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Volkswagen, HP, GKN: 3D Printing in Series Production

| Author / Editor: Hanne Schweitzer/SP-X, Thomas Günnel / Alexander Stark

Until now, additive manufacturing has been expensive and too slow for series production of car components. Volkswagen, HP and GKN Powder Metallurgy want to change this within the next two to three years.

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In the near future, Volkswagen intends to use vehicle parts made in 3D printers for series production. To this end, VW is now cooperating with printer manufacturer HP and component manufacturer GKN Powder Metallurgy.
( Source: Volkswagen )

In the near future, Volkswagen intends to use vehicle parts made in 3D printers for series production. Printed structural parts are to be integrated into the next generation of vehicles, according to goal announced by the manufacturer. To this end, VW is now cooperating with printer manufacturer HP and component manufacturer GKN Powder Metallurgy. The companies want to develop the metal printing process for series production.

As a first step, design elements could be printed in small series, for example tailgate lettering, special gear knobs or keys with individualized lettering. Volkswagen says it wants to be able to "offer this to customers soon". The two most important driving forces for this process are individualized products and lightweight construction.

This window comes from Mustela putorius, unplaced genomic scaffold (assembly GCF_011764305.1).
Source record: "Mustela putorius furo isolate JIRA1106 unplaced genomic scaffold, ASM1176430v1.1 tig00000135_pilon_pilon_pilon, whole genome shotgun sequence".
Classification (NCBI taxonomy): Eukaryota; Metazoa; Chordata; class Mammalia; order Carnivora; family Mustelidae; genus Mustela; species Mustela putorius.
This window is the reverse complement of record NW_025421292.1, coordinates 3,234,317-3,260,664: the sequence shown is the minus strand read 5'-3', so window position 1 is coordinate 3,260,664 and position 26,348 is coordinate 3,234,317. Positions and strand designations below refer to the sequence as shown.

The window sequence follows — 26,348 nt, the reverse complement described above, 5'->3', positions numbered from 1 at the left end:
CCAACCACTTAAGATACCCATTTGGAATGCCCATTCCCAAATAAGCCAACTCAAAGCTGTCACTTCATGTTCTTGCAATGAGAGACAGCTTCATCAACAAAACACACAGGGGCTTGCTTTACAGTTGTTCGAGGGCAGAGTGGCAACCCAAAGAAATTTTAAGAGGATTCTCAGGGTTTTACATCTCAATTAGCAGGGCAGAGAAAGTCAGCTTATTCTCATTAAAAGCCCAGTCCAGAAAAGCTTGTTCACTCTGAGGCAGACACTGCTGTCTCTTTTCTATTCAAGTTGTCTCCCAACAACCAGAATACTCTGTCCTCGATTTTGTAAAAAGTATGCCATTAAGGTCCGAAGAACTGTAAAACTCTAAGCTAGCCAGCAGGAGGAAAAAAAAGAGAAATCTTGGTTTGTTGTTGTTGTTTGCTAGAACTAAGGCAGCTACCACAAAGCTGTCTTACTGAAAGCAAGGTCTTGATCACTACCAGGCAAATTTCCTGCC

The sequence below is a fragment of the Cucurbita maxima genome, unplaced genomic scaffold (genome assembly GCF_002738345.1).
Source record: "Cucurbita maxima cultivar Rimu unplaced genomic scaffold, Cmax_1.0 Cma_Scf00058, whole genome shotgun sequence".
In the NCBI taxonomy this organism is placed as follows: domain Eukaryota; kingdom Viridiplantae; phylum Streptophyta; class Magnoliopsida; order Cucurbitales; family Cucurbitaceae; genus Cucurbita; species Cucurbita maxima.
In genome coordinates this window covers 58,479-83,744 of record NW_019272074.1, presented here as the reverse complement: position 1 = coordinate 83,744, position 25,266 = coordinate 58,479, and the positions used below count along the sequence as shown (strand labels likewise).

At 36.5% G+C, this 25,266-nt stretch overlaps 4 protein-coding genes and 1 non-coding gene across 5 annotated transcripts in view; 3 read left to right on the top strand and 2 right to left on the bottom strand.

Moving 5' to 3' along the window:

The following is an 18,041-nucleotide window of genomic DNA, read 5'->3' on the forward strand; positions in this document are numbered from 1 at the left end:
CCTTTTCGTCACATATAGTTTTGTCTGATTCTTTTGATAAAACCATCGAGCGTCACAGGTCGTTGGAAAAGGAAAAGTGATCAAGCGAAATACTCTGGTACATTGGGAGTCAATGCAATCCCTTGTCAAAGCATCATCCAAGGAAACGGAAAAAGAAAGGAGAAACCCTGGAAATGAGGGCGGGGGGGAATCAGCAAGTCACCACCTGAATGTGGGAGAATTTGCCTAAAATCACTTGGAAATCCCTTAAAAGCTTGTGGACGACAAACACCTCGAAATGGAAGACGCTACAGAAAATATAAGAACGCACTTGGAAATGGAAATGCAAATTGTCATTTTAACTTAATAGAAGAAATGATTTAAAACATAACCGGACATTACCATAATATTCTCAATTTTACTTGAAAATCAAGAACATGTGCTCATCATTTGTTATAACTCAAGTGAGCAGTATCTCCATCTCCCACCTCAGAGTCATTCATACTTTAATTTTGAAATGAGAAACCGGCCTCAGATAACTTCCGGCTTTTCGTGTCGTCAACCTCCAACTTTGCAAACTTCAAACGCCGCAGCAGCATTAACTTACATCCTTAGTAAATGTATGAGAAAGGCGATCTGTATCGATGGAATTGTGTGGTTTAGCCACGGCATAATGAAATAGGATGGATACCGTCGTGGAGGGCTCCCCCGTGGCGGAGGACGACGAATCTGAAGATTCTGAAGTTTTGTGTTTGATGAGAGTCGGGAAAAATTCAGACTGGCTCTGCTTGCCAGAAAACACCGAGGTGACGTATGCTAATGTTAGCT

As early as next year, GKN Powder Metallurgy and Volkswagen intend to establish a process chain designed for automotive production. The first small (design) components are to be used to further develop the technology so that the first structural components for series production vehicles can be printed in two to three years.

More Efficient Production

According to Volkswagen, the new technology improves productivity by up to fifty times, depending on the component. VW mentions two to three years as the time horizon for the use of parts produced in a 3D printer. According to the manufacturer, however, a complete vehicle will probably not come out of the 3D printer very soon. Above all, large and less complex parts, such as engine hoods, will continue to be produced more cheaply and faster using traditional production processes. But: "Our goal is to integrate printed structural parts into the next generation of vehicles as early as possible. In the long term, we expect a continuous increase in unit numbers, component sizes and technical requirements — right up to football-sized components with an output of more than 100,000 units per year," says Martin Goede, Head of Technology Planning and Development at Volkswagen.

Other automobile manufacturers are also already making use of this technology, albeit so far mainly in small quantities: BMW has used additive manufacturing, for example, for components in DTM cars or to produce reconstructed spare parts for a historic BMW 507. At Porsche, too, the Classic department relies on 3D printing technology to be able to offer spare parts that could otherwise not be produced economically. And Bugatti has the titanium brake caliper for the Chiron super sports car produced with 3D printing technology.

About the Manufacturing Process

The new 3D printing technology using the "HP Metal Jet" process is an additive process in which components are produced in layers using a powder and binding agent. The component is then "baked" into a metallic component in the so-called sintering process. This differs from previous processes in which powder is melted by means of a laser.

This article was first published by MM MaschinenMarkt

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